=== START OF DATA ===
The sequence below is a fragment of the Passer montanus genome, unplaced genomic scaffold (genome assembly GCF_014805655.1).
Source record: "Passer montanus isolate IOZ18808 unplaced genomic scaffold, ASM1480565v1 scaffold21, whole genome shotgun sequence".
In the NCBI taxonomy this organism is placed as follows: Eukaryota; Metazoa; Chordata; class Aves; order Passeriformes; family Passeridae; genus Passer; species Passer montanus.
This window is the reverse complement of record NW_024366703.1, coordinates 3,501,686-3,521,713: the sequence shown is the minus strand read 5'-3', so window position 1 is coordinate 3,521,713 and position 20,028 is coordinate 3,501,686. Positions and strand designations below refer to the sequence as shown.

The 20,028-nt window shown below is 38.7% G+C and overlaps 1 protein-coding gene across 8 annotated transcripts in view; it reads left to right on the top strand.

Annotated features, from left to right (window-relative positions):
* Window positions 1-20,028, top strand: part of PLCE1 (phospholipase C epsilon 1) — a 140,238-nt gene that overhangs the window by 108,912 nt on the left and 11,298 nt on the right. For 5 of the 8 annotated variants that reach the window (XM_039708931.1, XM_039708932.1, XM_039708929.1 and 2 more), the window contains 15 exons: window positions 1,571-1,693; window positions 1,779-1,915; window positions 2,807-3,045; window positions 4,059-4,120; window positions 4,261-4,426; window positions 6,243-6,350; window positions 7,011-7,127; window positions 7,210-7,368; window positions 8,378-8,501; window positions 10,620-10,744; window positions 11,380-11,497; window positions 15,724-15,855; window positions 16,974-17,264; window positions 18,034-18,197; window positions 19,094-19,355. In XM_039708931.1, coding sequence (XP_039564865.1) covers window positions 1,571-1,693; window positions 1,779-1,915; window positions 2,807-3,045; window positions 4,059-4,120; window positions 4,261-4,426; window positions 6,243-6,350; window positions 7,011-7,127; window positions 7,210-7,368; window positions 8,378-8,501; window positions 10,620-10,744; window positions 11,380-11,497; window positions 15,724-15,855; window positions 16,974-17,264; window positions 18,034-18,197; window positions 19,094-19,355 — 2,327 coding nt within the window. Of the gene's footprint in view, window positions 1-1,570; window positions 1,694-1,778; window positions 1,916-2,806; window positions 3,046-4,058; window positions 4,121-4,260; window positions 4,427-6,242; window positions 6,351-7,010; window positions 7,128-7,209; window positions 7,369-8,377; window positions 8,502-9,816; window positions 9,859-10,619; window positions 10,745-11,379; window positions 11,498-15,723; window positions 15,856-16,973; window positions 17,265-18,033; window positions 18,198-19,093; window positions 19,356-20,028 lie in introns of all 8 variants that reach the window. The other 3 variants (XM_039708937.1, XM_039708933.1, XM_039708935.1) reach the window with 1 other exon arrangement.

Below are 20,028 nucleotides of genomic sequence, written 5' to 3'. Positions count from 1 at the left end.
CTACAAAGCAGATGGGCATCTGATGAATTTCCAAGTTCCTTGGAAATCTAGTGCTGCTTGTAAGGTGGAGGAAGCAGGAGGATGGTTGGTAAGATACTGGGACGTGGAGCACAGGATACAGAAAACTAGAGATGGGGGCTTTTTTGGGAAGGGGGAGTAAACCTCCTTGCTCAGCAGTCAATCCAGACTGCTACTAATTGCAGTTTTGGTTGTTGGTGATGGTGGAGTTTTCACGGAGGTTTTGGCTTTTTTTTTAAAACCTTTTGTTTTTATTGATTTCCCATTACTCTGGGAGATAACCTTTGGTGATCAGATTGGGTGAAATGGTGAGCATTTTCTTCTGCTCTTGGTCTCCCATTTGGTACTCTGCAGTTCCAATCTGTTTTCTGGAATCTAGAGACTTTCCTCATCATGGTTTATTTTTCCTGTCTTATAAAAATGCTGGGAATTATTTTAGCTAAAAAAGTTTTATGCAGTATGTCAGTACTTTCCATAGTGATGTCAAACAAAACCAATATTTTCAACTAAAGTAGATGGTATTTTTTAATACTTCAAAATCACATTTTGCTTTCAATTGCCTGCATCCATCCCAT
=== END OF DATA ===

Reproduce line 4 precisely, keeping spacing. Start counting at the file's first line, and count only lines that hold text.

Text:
This window is the reverse complement of record NW_024366703.1, coordinates 3,501,686-3,521,713: the sequence shown is the minus strand read 5'-3', so window position 1 is coordinate 3,521,713 and position 20,028 is coordinate 3,501,686. Positions and strand designations below refer to the sequence as shown.